Does sales tax shift change East County consumer economics?

Posted: April 24th, 2015 | Business, Features, News, Top Stories | 1 Comment

By Jeremy Ogul 

The mayor of El Cajon was beaming with pride as he took to the lectern on a recent morning to proclaim the city was returning $8.6 million a year to the citizens of his city.

With the expiration of Proposition O, the city’s 0.5 percent sales tax approved by voters in 2004, El Cajon was the only city in California this year to reduce its overall sales tax rate — from 9 percent to 8.5 percent.

The change in El Cajon means La Mesa now has the second-highest sales tax rate in San Diego County, at 8.75 percent. The only place with a higher sales tax is National City, at 9 percent. Vista matches El Cajon at 8.5 percent, while all other cities and unincorporated areas in San Diego County are set at 8 percent.

Does this put La Mesa at a competitive disadvantage? Well, like most issues, it depends on who you ask.

El Cajon Mayor Bill Wells thinks his city’s lower sales tax rate will encourage people to shop there for cars, clothes and other consumer goods.

El Cajon Mayor Bill Wells speaks at a press conference to tout the recent drop in sales tax. (Photo by Jeremy Ogul)

El Cajon Mayor Bill Wells speaks at a press conference to tout the recent drop in sales tax.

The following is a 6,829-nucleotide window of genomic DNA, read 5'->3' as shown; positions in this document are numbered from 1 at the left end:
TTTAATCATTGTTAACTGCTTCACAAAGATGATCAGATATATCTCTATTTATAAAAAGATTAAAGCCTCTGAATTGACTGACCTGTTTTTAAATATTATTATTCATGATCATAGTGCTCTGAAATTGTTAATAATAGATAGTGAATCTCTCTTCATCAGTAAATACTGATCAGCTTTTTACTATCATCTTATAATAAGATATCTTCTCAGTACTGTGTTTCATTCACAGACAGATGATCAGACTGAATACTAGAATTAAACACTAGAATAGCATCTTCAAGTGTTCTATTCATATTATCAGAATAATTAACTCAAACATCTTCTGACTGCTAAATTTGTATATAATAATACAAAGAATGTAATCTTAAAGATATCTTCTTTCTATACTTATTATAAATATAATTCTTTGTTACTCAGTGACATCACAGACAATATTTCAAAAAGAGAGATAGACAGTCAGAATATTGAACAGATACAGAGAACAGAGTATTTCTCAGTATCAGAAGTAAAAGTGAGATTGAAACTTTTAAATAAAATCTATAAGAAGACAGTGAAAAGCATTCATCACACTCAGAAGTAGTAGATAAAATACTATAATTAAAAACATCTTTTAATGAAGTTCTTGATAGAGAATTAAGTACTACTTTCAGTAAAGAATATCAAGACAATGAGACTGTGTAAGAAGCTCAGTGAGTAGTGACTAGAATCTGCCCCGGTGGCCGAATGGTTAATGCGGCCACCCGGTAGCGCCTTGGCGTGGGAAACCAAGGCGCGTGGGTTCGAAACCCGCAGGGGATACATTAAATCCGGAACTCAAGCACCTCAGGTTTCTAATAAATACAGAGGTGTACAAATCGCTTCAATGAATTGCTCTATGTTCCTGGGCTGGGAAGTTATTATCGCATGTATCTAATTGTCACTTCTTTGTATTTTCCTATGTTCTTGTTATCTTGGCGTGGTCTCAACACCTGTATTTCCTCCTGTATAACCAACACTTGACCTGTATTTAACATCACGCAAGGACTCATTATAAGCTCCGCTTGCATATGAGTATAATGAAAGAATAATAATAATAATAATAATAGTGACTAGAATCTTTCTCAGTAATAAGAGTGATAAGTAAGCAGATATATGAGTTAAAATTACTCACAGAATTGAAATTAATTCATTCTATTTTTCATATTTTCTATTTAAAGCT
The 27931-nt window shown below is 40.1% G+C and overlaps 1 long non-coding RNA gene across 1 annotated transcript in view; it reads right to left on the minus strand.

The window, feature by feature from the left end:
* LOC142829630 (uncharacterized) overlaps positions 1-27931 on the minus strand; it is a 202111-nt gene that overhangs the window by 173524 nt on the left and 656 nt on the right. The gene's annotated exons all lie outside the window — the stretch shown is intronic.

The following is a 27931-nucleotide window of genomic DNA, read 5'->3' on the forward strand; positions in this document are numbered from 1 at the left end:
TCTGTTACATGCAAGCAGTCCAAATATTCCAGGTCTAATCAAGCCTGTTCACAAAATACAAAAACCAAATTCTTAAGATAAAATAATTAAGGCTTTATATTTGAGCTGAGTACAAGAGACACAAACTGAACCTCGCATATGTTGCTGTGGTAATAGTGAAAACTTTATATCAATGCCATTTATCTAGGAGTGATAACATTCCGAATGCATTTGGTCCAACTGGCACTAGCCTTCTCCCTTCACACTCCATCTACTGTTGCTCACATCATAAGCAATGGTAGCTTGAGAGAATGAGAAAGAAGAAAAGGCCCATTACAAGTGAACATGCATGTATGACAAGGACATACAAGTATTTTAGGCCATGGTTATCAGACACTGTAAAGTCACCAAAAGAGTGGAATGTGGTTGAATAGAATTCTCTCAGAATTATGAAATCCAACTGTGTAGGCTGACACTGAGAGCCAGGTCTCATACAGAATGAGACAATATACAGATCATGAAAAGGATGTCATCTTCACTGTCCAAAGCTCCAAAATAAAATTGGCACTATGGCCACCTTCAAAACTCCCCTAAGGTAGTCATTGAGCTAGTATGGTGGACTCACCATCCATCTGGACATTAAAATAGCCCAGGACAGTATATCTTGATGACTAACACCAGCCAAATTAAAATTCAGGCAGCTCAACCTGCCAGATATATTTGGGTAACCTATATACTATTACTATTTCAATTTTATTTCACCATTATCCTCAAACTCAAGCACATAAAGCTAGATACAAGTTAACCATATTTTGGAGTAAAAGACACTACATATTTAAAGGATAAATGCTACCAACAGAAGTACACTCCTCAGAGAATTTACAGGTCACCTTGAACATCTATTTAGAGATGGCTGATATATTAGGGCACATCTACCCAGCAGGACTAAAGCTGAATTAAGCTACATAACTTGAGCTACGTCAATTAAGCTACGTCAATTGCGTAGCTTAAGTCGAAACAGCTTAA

(Photo by Jeremy Ogul)

“More people will come from out of town to buy their cars here,” Wells said.

A point of clarification is in order: When you buy a vehicle, you pay sales tax based on where you live, not where you buy the vehicle. So if you live in La Mesa and buy your car in Escondido, the sales tax you pay will be La Mesa’s rate of 8.75 percent, not Escondido’s rate of 8 percent.

But most people don’t know that.

“It’s difficult because it’s perception,” said Chris George, president of the Valley of Cars Dealers Association in El Cajon. “We lost business because of that.”

La Mesa has a higher rate because voters in 2008 approved Proposition L, which created a 0.75 percent sales tax to support the city’s general fund for the next 20 years. That revenue has become critical to the city’s budget, yielding about $39.4 million between July 2009 and December 2014. Last year, the Prop. L tax revenue made up just over 35 percent of the city’s general fund revenues.

Municipal budgets aside — will you save money by shopping in another city?

Consider a hypothetical family that spends $1,000 on taxable goods each month — meals at restaurants, clothes, toys, nail polish, garden supplies, paper towels, etc. If they did all their shopping in La Mesa, they would pay $87.50 in sales tax. In El Cajon, they would pay $85 in sales tax. In San Diego, they would pay $80 in sales tax.

Over the course of a year, our hypothetical La Mesa family could save $90 by doing all their taxable shopping in San Diego, or save just $30 by shopping only in El Cajon.

But once you factor in the cost of driving to those other tax havens? Pocket change, at best.

—Write to Jeremy Ogul at

One Comments

  1. Jennifer says:

    Do you know when the sales tax in El Cajon dropped?

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